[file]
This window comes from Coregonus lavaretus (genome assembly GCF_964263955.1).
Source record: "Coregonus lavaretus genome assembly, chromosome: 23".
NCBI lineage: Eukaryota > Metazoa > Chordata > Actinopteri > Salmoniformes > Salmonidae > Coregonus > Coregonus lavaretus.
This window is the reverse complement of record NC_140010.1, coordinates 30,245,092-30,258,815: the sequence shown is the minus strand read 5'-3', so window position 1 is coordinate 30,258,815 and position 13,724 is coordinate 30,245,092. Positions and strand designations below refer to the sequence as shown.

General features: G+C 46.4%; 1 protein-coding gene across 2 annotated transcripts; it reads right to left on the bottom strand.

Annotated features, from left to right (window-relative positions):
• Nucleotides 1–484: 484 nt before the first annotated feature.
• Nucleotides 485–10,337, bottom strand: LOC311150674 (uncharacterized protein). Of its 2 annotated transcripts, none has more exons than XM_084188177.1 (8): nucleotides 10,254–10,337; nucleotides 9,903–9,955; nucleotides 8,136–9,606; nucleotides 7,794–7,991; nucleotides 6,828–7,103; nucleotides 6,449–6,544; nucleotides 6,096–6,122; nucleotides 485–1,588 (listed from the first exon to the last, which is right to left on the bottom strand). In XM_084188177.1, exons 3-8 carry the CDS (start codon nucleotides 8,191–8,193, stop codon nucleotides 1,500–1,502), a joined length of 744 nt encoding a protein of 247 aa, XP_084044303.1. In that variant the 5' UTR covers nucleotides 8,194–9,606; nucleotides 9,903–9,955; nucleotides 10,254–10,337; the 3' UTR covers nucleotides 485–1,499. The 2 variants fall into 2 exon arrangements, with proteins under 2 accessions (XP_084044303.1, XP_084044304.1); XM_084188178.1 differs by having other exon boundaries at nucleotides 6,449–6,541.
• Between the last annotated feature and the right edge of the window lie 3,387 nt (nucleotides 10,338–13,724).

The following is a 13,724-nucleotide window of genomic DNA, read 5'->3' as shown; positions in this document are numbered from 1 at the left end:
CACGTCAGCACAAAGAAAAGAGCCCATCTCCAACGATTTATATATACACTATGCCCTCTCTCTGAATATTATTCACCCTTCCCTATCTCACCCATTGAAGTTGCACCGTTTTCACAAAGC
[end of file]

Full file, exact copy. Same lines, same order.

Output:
This window comes from Coregonus lavaretus (genome assembly GCF_964263955.1).
Source record: "Coregonus lavaretus genome assembly, chromosome: 23".
NCBI lineage: Eukaryota > Metazoa > Chordata > Actinopteri > Salmoniformes > Salmonidae > Coregonus > Coregonus lavaretus.
This window is the reverse complement of record NC_140010.1, coordinates 30,245,092-30,258,815: the sequence shown is the minus strand read 5'-3', so window position 1 is coordinate 30,258,815 and position 13,724 is coordinate 30,245,092. Positions and strand designations below refer to the sequence as shown.

General features: G+C 46.4%; 1 protein-coding gene across 2 annotated transcripts; it reads right to left on the bottom strand.

Annotated features, from left to right (window-relative positions):
• Nucleotides 1–484: 484 nt before the first annotated feature.
• Nucleotides 485–10,337, bottom strand: LOC311150674 (uncharacterized protein). Of its 2 annotated transcripts, none has more exons than XM_084188177.1 (8): nucleotides 10,254–10,337; nucleotides 9,903–9,955; nucleotides 8,136–9,606; nucleotides 7,794–7,991; nucleotides 6,828–7,103; nucleotides 6,449–6,544; nucleotides 6,096–6,122; nucleotides 485–1,588 (listed from the first exon to the last, which is right to left on the bottom strand). In XM_084188177.1, exons 3-8 carry the CDS (start codon nucleotides 8,191–8,193, stop codon nucleotides 1,500–1,502), a joined length of 744 nt encoding a protein of 247 aa, XP_084044303.1. In that variant the 5' UTR covers nucleotides 8,194–9,606; nucleotides 9,903–9,955; nucleotides 10,254–10,337; the 3' UTR covers nucleotides 485–1,499. The 2 variants fall into 2 exon arrangements, with proteins under 2 accessions (XP_084044303.1, XP_084044304.1); XM_084188178.1 differs by having other exon boundaries at nucleotides 6,449–6,541.
• Between the last annotated feature and the right edge of the window lie 3,387 nt (nucleotides 10,338–13,724).

The following is a 13,724-nucleotide window of genomic DNA, read 5'->3' as shown; positions in this document are numbered from 1 at the left end:
CACGTCAGCACAAAGAAAAGAGCCCATCTCCAACGATTTATATATACACTATGCCCTCTCTCTGAATATTATTCACCCTTCCCTATCTCACCCATTGAAGTTGCACCGTTTTCACAAAGC